Friday, October 29, 2010

House: Criterion Collection

House is a fever dream of childhood nightmares distilled through the demented lens of visionary (hallucinatory?) director Nobuhiko Obayashi. Utilizing horrific scenarios concocted by his pre-teen daughter, Obayashi constructed his take on a haunted house film and then threw seemingly every camera trick and technique at it, crafting a boldly original and strikingly memorable landmark of ‘70s Japanese cinema.

The film follows seven high school damsels with fanciful names such as Gorgeous, Melody, and Kung Fu as they set out on a vacation to the remote home of Gorgeous’ aunt. Her house looks unassuming and safe, and the girls delight in their country vacation until they start disappearing one by one under mysterious circumstances. It’s soon apparent that they’re in incredible danger, but by that time they’re also captives of the house and its otherworldly owner, the spirit of the aunt who died waiting in vain for the return of her deceased soldier husband. Their killings are inventive and filmed in gory detail, but the film never really becomes terrifying due to its trippy nature as well as its groovy 70s soundtrack by pop group Godiego that is often at odds with the creepy visuals. Among the most memorable of those deaths are Melody’s prolonged dismemberment by a grand piano and Prof’s death by drowning in a room filled with blood spewing from a demonic cat painting. Yes, you read that right.

The acting is nothing special, with almost all of the student leads recruited from the modeling ranks of Obayashi’s previous commercial endeavors. I believe Gorgeous was the only professional actress at the time in the group of seven girls, although Kung Fu stuck out for me as the most memorable performance with far more energy than the mostly subdued Gorgeous.

Where the film really leaves its mark is its direction, with Obayashi determined to utilize every conceivable form of visual manipulation to bring his experimental film techniques to this major studio release. Among those techniques were frame and time altering, mixed media incorporation such as fanciful animation (especially prevalent during Melody’s death), literally chopped up film images, and kaleidoscopic backgrounds (with a particularly vivid color wheel filling the screen during Kung Fu’s death battle). The film is like nothing before or since, and surprisingly made a mark at the Japanese box office with younger viewers who welcomed its experimental leanings.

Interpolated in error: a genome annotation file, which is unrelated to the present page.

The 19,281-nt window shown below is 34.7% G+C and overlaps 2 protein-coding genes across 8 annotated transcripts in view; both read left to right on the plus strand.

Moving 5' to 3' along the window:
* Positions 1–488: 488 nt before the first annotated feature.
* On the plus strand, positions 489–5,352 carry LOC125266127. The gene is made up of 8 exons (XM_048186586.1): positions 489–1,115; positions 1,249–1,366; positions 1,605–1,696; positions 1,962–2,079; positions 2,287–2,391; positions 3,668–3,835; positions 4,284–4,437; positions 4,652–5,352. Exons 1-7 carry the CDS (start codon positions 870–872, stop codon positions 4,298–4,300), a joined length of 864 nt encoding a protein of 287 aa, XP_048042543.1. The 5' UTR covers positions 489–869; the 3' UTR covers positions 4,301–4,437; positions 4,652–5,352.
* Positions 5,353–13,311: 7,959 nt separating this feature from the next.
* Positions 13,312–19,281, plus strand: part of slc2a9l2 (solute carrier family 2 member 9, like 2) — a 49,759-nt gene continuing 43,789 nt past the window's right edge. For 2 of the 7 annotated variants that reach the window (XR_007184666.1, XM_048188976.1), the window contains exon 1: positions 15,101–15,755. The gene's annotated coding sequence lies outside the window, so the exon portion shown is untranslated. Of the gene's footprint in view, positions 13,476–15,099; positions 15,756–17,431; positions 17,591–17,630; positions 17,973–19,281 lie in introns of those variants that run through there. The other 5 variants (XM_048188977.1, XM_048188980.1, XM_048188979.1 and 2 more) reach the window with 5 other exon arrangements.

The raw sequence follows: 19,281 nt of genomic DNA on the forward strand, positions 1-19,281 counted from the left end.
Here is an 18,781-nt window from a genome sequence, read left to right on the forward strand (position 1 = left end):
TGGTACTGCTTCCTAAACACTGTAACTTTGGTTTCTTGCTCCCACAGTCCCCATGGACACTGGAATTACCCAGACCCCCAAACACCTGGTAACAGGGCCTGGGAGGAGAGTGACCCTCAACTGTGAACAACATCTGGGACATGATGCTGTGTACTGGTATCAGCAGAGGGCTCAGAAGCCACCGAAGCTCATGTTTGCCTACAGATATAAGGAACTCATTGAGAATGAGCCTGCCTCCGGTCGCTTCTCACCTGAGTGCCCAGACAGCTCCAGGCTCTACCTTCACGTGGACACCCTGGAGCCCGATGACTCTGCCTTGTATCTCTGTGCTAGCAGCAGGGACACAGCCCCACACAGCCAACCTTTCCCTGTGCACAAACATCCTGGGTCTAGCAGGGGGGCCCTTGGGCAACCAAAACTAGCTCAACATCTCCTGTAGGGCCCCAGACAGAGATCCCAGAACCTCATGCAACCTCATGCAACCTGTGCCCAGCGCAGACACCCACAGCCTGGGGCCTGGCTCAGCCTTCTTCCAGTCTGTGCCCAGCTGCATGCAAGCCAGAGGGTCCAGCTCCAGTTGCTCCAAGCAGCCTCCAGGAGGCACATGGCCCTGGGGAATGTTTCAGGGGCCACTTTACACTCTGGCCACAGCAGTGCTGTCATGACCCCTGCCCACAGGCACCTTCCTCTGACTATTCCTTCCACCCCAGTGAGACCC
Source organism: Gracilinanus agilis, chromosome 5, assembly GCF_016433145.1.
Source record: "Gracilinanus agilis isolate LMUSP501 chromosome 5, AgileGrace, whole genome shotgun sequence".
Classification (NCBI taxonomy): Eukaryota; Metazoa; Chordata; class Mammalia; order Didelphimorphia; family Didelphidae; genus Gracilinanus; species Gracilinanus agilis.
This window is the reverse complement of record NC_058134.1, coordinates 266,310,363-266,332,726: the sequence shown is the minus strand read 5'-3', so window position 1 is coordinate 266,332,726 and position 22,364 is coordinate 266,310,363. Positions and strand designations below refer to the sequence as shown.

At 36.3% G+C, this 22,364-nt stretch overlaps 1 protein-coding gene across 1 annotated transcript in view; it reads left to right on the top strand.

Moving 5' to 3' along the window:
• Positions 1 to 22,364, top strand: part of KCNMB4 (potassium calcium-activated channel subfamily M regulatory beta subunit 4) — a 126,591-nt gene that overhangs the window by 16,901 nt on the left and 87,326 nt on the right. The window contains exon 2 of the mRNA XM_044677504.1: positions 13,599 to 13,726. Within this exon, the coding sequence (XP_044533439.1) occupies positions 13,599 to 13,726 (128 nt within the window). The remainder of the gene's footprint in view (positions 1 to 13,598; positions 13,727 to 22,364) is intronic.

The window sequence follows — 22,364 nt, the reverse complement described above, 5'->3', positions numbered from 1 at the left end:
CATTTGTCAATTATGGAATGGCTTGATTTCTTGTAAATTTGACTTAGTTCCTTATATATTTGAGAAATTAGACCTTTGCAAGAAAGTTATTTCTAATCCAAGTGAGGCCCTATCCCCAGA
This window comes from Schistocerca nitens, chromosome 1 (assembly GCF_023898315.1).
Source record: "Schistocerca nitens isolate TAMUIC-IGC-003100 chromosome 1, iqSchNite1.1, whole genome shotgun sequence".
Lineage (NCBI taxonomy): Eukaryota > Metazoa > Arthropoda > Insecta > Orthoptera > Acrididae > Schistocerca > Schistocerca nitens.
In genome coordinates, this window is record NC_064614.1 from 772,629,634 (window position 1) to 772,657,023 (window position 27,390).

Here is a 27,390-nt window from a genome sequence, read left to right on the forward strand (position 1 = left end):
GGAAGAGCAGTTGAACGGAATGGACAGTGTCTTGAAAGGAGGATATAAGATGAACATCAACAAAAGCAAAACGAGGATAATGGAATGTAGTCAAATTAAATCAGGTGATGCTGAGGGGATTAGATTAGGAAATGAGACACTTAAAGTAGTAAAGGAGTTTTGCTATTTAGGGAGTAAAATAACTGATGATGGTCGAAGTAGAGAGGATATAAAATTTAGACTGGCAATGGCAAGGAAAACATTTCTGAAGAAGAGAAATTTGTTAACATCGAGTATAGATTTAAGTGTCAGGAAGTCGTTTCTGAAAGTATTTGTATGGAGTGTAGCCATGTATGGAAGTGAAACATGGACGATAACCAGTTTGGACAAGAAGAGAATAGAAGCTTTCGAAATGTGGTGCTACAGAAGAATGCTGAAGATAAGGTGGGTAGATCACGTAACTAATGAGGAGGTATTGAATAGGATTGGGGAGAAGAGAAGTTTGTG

House is presented in its original aspect ration of 1.33:1 in a new, restored high-definition digital transfer created from a 35mm low-contrast print struck from the original camera negative. The mono soundtrack was remastered at 24-bit from an optical track print, and cleaned up with Pro Tools HD. Criterion’s loving restoration of the film results in a pristine presentation that is evident from the first glimpse of the venerable Toho studio logo preceding the feature, looking freshly minted and better than new. As for the merits of disc version, the film is not especially technically impressive on Blu-ray due to the somewhat substandard quality of the original material, but hardcore fans will appreciate the seemingly more intense color and fine detail available in the upgraded format.

The variety of bonus features isn’t extensive, but makes a big impact in the quality department. They include:
• “Constructing a House”, a generous (45 minutes!) new 2010 video interview with director Nobuhiko Obayashi and his daughter
Emotion, a 40 minute 1966 experimental film by Obayashi that shows some genesis of his filmmaking techniques later used in House
• New video appreciation by director Ti West (House of the Devil), a very brief and unnecessary addition
• Theatrical trailer
• An essay in the Blu-ray case insert by Chuck Stephens regarding the film and the Japanese film industry of the time

House is now available on DVD and Blu-ray.

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